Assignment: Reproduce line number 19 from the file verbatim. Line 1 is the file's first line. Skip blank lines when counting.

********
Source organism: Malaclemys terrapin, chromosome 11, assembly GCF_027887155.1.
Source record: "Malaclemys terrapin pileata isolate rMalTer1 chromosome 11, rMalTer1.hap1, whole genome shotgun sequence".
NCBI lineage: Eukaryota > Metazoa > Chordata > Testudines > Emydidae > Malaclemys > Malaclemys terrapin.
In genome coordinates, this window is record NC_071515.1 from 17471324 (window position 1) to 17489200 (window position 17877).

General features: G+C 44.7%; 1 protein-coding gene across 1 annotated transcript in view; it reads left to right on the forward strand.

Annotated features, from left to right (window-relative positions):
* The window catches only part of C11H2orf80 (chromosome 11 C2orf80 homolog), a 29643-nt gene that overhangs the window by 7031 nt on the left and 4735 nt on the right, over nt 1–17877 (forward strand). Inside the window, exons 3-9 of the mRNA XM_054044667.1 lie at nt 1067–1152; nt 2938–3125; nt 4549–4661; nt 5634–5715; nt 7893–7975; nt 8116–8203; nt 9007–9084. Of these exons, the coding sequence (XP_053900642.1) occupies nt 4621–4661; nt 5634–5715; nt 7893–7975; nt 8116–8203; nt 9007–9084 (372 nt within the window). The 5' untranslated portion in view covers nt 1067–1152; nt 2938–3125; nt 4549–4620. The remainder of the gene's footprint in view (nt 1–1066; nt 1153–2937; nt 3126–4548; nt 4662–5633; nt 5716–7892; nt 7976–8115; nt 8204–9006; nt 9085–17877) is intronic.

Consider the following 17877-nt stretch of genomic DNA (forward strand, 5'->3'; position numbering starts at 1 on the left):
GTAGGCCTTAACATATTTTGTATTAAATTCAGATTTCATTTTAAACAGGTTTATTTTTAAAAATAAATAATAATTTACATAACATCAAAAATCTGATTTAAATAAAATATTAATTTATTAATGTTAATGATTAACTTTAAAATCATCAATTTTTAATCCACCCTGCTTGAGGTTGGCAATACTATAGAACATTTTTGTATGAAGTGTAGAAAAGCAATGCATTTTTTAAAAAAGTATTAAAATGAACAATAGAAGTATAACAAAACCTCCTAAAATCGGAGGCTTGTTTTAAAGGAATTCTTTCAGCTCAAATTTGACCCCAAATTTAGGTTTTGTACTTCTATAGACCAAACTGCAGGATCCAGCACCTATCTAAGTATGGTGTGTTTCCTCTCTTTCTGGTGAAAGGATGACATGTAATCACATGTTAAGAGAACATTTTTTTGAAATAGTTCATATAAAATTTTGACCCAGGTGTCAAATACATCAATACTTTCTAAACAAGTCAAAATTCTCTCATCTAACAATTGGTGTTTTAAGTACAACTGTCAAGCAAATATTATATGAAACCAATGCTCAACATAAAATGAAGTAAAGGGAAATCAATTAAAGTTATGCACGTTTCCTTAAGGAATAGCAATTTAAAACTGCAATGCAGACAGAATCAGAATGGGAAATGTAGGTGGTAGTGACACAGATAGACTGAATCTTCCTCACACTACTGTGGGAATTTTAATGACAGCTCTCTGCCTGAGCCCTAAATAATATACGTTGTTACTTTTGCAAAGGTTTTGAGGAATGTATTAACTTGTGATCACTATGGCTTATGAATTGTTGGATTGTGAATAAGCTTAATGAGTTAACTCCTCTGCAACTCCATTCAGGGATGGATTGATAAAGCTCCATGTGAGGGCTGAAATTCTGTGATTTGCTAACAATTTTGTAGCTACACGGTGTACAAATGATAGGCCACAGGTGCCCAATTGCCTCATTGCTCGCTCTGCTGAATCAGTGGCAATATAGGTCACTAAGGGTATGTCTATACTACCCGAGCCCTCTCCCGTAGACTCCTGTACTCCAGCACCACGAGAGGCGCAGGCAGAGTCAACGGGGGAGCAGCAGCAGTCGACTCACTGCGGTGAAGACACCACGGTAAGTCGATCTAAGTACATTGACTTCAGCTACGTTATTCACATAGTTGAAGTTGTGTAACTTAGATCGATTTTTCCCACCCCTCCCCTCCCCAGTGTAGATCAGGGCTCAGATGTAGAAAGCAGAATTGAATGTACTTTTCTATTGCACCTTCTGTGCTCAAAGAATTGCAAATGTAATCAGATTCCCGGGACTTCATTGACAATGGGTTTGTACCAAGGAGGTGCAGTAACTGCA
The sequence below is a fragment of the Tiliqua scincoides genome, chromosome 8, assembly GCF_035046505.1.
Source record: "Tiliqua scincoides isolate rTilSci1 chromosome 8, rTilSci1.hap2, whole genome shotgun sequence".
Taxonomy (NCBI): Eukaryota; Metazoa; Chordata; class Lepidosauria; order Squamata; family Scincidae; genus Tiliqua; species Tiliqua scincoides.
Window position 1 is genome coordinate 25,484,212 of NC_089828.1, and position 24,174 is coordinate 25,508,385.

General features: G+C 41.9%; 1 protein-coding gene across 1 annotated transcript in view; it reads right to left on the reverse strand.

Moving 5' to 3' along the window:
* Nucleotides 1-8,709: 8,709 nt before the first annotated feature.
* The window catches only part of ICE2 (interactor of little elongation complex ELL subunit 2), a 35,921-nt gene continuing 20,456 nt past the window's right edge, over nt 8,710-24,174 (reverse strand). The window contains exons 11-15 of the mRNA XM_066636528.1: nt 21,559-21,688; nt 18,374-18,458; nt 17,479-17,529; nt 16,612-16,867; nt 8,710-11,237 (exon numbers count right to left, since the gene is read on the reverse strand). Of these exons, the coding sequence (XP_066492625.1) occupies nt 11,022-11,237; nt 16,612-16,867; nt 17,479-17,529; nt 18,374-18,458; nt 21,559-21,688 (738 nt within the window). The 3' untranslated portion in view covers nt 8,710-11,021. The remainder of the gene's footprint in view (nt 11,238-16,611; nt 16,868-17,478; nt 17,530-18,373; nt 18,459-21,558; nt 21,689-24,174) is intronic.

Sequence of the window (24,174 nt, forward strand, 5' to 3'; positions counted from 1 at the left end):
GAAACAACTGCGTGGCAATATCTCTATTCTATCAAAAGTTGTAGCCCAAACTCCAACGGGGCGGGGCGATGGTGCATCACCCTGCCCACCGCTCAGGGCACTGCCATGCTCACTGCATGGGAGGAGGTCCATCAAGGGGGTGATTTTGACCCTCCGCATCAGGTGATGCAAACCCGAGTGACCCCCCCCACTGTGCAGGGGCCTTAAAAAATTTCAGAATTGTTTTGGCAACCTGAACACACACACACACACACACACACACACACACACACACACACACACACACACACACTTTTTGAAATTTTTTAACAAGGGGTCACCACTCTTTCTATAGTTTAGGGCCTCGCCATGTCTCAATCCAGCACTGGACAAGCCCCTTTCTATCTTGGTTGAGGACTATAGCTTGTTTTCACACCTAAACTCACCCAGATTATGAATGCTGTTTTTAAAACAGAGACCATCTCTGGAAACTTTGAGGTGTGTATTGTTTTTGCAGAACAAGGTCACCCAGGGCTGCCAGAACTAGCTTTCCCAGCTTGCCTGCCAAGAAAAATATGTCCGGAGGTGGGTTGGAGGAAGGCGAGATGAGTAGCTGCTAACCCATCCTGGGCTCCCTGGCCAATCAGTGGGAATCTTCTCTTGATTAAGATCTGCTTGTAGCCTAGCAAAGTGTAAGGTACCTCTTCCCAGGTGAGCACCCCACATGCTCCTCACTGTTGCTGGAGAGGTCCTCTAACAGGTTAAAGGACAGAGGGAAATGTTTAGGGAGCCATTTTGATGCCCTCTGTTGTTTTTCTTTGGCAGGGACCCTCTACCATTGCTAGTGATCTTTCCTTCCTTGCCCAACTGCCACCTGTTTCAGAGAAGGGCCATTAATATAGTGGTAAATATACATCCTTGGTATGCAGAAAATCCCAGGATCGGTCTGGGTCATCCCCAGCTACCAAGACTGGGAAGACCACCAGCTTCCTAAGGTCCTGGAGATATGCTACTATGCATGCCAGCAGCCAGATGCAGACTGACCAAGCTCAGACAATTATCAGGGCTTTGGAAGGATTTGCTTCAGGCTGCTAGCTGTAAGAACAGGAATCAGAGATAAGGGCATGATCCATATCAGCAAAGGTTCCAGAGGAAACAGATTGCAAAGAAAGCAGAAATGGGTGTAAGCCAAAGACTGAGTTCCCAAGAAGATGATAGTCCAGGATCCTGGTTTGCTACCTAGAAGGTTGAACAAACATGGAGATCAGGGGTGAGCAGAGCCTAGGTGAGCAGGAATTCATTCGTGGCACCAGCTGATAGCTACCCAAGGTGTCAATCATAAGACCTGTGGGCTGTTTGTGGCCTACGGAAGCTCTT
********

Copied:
GAAACAACTGCGTGGCAATATCTCTATTCTATCAAAAGTTGTAGCCCAAACTCCAACGGGGCGGGGCGATGGTGCATCACCCTGCCCACCGCTCAGGGCACTGCCATGCTCACTGCATGGGAGGAGGTCCATCAAGGGGGTGATTTTGACCCTCCGCATCAGGTGATGCAAACCCGAGTGACCCCCCCCACTGTGCAGGGGCCTTAAAAAATTTCAGAATTGTTTTGGCAACCTGAACACACACACACACACACACACACACACACACACACACACACACACACACACACACTTTTTGAAATTTTTTAACAAGGGGTCACCACTCTTTCTATAGTTTAGGGCCTCGCCATGTCTCAATCCAGCACTGGACAAGCCCCTTTCTATCTTGGTTGAGGACTATAGCTTGTTTTCACACCTAAACTCACCCAGATTATGAATGCTGTTTTTAAAACAGAGACCATCTCTGGAAACTTTGAGGTGTGTATTGTTTTTGCAGAACAAGGTCACCCAGGGCTGCCAGAACTAGCTTTCCCAGCTTGCCTGCCAAGAAAAATATGTCCGGAGGTGGGTTGGAGGAAGGCGAGATGAGTAGCTGCTAACCCATCCTGGGCTCCCTGGCCAATCAGTGGGAATCTTCTCTTGATTAAGATCTGCTTGTAGCCTAGCAAAGTGTAAGGTACCTCTTCCCAGGTGAGCACCCCACATGCTCCTCACTGTTGCTGGAGAGGTCCTCTAACAGGTTAAAGGACAGAGGGAAATGTTTAGGGAGCCATTTTGATGCCCTCTGTTGTTTTTCTTTGGCAGGGACCCTCTACCATTGCTAGTGATCTTTCCTTCCTTGCCCAACTGCCACCTGTTTCAGAGAAGGGCCATTAATATAGTGGTAAATATACATCCTTGGTATGCAGAAAATCCCAGGATCGGTCTGGGTCATCCCCAGCTACCAAGACTGGGAAGACCACCAGCTTCCTAAGGTCCTGGAGATATGCTACTATGCATGCCAGCAGCCAGATGCAGACTGACCAAGCTCAGACAATTATCAGGGCTTTGGAAGGATTTGCTTCAGGCTGCTAGCTGTAAGAACAGGAATCAGAGATAAGGGCATGATCCATATCAGCAAAGGTTCCAGAGGAAACAGATTGCAAAGAAAGCAGAAATGGGTGTAAGCCAAAGACTGAGTTCCCAAGAAGATGATAGTCCAGGATCCTGGTTTGCTACCTAGAAGGTTGAACAAACATGGAGATCAGGGGTGAGCAGAGCCTAGGTGAGCAGGAATTCATTCGTGGCACCAGCTGATAGCTACCCAAGGTGTCAATCATAAGACCTGTGGGCTGTTTGTGGCCTACGGAAGCTCTT